By YOURI KEMP
A CABINET minister says the Government will not abandon legal reforms that bar foreigners from working on Bahamian-owned fishing vessels despite push back from major wholesalers and processors.
Michael Pintard, minister for agriculture and marine resources, told Tribune Business that the Fisheries Bill 2020 will proceed through Parliament despite the Coalition for Responsible Fishing (CFRF), which represents the large processing houses, warning that this will negatively impact over 1,000 livelihoods and cost the country some $8m in export earnings.
He said his ministry had consulted with both the Coalition and the National Fisheries Association (NFA) on the Bill prior to the Cabinet approving the changes, which he added had been in the making for the past ten years. The Bills are expected to be debated before the parliamentary Christmas break. Describing the issues raised as “not new concerns”, Mr Pintard added: “I have approved both the amendment to the Fisheries Act, as well as the [one to the] Immigration Act that would complement the Fisheries Bill.
“So there’s nothing we have heard prior to bringing it to Cabinet or subsequent to laying it in the House, on the table at the House, that will cause us to make any adjustment.”
He said: “When I came in the chair, I approved at that time spousal permits as well as work permits, and indicated that one year from now I did not intend - based on advice given - to renew those permits, as successive governments have indicated that they believe the appropriate course of action would be to reserve, as was intended, commercial fishing for Bahamians.
“Fish processing can be ventured into by non-Bahamians, but not fishing itself.”
The Coalition had last week argued that proposed changes to fisheries and Immigration laws preventing foreigners working on locally-owned boats “in any capacity” would result in “the unemployment of hundreds of Bahamians” at a time when the country could least afford it.
The group’s October 25, 2020, position paper, which was signed by the likes of Anthony McKinney, Paradise Fisheries’ principal, and Percy Roberts at Geneva Brass Seafood, warned that more fisheries businesses will fail without “significant amounts of experienced skilled labour” that are presently not available in The Bahamas.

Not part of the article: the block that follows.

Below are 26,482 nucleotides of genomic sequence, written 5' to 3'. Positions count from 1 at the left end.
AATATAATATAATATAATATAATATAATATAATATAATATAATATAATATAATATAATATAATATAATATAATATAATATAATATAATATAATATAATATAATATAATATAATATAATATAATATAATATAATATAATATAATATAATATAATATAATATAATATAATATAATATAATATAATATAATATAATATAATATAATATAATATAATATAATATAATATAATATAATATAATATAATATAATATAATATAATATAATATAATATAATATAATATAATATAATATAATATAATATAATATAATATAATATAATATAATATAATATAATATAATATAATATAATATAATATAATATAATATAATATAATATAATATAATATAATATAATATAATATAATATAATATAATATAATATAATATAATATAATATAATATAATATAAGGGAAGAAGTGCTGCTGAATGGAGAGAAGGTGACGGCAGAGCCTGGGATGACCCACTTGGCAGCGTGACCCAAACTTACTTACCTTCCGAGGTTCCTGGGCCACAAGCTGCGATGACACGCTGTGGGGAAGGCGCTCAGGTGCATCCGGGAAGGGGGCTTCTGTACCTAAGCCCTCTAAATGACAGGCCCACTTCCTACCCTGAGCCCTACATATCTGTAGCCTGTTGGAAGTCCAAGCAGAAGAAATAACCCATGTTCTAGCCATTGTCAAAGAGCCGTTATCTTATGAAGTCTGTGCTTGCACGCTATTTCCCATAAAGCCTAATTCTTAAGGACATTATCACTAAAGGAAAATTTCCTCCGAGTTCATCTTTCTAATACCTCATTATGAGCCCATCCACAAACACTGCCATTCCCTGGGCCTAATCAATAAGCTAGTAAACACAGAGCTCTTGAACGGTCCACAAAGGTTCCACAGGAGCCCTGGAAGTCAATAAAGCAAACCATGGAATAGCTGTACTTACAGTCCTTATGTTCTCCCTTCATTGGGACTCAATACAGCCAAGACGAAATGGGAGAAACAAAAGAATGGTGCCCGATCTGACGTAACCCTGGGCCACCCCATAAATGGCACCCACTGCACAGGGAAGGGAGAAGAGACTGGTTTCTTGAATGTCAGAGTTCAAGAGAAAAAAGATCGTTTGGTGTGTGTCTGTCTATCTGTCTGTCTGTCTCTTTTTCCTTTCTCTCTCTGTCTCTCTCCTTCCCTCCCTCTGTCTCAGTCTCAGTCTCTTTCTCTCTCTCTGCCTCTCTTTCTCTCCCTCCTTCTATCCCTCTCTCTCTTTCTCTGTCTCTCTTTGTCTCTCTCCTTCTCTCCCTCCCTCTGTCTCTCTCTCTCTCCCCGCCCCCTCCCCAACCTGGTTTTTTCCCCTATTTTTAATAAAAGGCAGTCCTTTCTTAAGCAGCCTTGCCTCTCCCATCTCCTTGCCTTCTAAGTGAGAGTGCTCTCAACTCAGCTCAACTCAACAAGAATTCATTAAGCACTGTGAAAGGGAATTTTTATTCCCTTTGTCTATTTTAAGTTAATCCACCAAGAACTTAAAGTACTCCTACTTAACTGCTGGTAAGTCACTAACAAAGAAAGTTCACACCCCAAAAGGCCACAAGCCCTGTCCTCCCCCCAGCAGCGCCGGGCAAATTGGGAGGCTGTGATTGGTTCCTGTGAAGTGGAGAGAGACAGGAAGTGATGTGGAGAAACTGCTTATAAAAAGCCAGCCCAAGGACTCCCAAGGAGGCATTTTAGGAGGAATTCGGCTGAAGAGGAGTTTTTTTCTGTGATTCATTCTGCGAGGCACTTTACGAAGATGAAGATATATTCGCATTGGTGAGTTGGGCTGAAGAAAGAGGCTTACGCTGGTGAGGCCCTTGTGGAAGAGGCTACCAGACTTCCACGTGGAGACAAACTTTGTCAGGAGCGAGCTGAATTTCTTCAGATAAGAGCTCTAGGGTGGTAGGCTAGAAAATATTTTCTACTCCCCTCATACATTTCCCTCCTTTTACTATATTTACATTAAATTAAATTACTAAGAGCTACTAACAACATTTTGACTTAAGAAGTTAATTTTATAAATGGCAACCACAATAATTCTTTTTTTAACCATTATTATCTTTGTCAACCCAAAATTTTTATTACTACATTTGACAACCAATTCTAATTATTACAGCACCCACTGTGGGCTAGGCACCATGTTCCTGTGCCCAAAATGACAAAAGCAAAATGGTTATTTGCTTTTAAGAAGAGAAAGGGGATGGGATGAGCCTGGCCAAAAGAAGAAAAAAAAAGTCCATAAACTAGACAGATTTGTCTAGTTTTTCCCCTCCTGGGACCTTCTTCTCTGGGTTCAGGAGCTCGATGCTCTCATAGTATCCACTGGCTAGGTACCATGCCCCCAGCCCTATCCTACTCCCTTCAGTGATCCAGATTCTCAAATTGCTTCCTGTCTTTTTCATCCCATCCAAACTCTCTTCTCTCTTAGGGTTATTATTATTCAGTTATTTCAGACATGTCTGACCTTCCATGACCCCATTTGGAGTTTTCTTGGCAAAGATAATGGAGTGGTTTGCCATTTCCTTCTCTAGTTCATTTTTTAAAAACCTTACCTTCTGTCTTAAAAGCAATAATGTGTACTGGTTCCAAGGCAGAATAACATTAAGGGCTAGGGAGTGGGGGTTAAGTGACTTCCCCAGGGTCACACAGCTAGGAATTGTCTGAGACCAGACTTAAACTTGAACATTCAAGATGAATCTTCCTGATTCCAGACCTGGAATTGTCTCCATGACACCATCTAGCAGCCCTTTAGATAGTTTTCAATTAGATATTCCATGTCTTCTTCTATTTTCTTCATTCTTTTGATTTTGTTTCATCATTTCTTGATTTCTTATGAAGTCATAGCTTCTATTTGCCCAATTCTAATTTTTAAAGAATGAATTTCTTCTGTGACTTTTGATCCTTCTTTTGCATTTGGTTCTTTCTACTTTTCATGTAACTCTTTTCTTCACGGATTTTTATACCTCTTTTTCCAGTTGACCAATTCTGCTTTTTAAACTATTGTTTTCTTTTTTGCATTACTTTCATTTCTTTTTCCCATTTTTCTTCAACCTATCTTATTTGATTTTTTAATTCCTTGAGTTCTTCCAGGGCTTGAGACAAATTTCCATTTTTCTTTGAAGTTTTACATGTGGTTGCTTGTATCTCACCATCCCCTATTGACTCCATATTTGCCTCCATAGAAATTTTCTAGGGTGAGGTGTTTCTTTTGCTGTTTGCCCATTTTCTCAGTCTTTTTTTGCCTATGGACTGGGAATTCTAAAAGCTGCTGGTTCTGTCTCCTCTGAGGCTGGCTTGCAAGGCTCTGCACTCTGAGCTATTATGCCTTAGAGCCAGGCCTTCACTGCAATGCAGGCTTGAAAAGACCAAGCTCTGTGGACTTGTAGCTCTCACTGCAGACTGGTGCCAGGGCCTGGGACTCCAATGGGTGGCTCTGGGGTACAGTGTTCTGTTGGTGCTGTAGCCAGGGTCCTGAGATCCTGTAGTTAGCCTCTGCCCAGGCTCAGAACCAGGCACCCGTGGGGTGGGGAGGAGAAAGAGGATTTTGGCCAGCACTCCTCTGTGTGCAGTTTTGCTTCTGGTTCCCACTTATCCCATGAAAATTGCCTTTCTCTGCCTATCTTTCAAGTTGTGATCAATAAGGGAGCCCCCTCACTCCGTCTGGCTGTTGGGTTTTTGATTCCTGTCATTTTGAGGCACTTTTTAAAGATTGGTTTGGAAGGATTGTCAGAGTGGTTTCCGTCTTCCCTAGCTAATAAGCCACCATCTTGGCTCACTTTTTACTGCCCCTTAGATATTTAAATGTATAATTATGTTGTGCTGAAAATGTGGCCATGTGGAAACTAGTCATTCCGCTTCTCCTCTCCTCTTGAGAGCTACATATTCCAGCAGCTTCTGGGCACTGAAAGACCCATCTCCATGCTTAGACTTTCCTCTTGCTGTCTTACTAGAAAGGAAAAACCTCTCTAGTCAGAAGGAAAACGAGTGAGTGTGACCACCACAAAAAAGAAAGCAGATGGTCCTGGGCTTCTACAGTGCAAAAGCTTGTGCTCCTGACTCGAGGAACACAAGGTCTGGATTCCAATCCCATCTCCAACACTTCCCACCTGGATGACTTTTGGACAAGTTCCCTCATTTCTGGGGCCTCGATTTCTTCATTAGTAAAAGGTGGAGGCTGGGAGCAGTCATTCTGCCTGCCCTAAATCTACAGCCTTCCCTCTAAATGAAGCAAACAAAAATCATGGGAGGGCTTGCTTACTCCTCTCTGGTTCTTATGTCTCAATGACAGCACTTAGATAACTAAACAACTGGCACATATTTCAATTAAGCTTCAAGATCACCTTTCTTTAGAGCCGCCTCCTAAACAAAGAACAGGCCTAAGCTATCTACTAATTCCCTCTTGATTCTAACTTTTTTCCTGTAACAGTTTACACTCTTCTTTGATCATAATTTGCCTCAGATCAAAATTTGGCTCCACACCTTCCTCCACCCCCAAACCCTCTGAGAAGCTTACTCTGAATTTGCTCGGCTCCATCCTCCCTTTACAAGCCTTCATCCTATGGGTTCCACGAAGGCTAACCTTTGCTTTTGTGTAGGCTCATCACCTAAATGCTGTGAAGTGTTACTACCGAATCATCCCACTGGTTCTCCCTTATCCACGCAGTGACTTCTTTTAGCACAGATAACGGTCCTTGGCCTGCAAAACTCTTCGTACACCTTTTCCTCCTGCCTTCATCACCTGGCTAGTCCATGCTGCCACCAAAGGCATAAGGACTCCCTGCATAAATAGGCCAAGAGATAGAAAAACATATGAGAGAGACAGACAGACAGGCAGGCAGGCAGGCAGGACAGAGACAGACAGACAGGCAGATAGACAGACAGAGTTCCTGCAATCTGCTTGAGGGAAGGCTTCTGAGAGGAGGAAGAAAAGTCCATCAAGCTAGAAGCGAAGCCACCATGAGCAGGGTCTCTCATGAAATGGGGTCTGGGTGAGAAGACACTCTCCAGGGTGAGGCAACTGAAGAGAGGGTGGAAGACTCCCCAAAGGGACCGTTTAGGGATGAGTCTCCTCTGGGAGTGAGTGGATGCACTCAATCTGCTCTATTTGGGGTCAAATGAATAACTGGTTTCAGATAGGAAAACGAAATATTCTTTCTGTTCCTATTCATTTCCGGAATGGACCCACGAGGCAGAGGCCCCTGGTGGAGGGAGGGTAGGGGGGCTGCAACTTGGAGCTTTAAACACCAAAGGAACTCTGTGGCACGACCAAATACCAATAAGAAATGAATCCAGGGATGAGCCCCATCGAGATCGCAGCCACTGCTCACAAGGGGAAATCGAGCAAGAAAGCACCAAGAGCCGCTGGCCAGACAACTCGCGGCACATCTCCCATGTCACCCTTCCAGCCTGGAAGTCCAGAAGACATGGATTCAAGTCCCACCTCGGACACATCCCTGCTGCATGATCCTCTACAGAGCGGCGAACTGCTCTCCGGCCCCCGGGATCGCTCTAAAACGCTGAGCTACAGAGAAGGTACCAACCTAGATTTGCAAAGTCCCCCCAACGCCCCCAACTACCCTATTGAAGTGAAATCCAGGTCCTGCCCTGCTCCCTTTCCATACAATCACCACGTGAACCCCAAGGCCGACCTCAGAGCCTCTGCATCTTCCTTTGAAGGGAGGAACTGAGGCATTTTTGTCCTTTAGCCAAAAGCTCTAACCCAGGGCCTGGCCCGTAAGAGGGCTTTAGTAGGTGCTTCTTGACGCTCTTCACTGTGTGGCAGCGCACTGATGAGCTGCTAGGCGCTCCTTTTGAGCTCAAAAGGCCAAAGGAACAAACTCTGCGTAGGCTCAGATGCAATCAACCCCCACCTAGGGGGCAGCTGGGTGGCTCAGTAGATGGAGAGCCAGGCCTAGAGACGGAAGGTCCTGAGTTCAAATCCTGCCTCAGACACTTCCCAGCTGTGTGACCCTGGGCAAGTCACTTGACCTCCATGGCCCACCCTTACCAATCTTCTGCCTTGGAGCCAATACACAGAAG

Arguing that trained potters and divers, in particular, were in short supply, the Coalition warned that the ban on expatriate labour proposed under the Fisheries Bill 2020 was counter-productive and could result in the loss of millions of dollars of export-driven foreign currency earnings just when The Bahamas needed every cent it could get following COVID-19’s devastation.
Estimating that the survival of 17 New Providence-based vessels alone could be endangered, the Coalition’s paper said that when dependents were added to the 260 total crew who worked on these boats, some 1,040 people could be negatively impacted.
The Coalition’s position, though, was countered by the National Fisheries Association, representing the fishermen, which said the use of legal expatriate labour - primarily Dominicans possessing either work permits or spousal permits (meaning they are married to Bahamians) - had long caused a “split” between local fishermen on one side and the wholesalers, processors and exporters on the other.
Describing suggestions that more than 1,000 persons will be impacted as “absurd”, the Association blasted:
“We are in an era of COVID, with mass unemployment, and they are concerned about hiring more foreigners?
“Hire Bahamians and invest in Bahamian labour. You cannot run businesses that lower wages, and undercut Bahamian labour, then claim to be supporting Bahamians.”
Mr Pintard, meanwhile, said his ministry has worked with commercial fishermen and partnered with the industry to create a “national dive programme” in conjunction with the National Training Agency and the Royal Bahamas Defence Force. He said this was “oversubscribed”, indicating there is no fear about a lack of trained divers to staff commercial fishing vessels.
The minister said: “This is not an action specifically seeking to target persons who are bad. This is really about looking at a couple of sectors because we really have lost the vast majority of sectors in the economy that have been reserved for Bahamians.
“But we believe it is so important that we protect the scarce resources with conch being under threat, with grouper being under threat.”
Mr Pintard added that he does not want the merits of the legislative reforms to be “hijacked” by a “narrow discussion on the immigration component”, given that the Bills do much more to help grow the fisheries industry.